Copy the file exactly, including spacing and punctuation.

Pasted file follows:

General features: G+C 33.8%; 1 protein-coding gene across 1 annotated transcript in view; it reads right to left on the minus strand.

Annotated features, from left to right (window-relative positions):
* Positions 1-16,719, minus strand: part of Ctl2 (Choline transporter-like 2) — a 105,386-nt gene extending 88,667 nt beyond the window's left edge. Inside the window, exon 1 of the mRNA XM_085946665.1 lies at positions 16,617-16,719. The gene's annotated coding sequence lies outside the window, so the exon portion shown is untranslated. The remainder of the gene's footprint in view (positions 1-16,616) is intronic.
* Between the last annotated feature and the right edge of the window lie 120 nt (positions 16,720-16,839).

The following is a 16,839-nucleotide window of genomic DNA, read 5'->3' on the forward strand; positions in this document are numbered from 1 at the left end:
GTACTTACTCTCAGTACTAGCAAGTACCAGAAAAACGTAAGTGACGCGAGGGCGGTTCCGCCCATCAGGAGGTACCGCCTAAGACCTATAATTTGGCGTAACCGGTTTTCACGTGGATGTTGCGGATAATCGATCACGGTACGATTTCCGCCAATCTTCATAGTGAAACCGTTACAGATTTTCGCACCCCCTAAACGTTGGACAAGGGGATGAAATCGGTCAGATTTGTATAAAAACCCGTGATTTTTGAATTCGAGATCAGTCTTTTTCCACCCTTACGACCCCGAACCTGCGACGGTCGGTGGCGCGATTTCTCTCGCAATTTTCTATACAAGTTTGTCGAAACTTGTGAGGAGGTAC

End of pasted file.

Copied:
General features: G+C 33.8%; 1 protein-coding gene across 1 annotated transcript in view; it reads right to left on the minus strand.

Annotated features, from left to right (window-relative positions):
* Positions 1-16,719, minus strand: part of Ctl2 (Choline transporter-like 2) — a 105,386-nt gene extending 88,667 nt beyond the window's left edge. Inside the window, exon 1 of the mRNA XM_085946665.1 lies at positions 16,617-16,719. The gene's annotated coding sequence lies outside the window, so the exon portion shown is untranslated. The remainder of the gene's footprint in view (positions 1-16,616) is intronic.
* Between the last annotated feature and the right edge of the window lie 120 nt (positions 16,720-16,839).

The following is a 16,839-nucleotide window of genomic DNA, read 5'->3' on the forward strand; positions in this document are numbered from 1 at the left end:
GTACTTACTCTCAGTACTAGCAAGTACCAGAAAAACGTAAGTGACGCGAGGGCGGTTCCGCCCATCAGGAGGTACCGCCTAAGACCTATAATTTGGCGTAACCGGTTTTCACGTGGATGTTGCGGATAATCGATCACGGTACGATTTCCGCCAATCTTCATAGTGAAACCGTTACAGATTTTCGCACCCCCTAAACGTTGGACAAGGGGATGAAATCGGTCAGATTTGTATAAAAACCCGTGATTTTTGAATTCGAGATCAGTCTTTTTCCACCCTTACGACCCCGAACCTGCGACGGTCGGTGGCGCGATTTCTCTCGCAATTTTCTATACAAGTTTGTCGAAACTTGTGAGGAGGTAC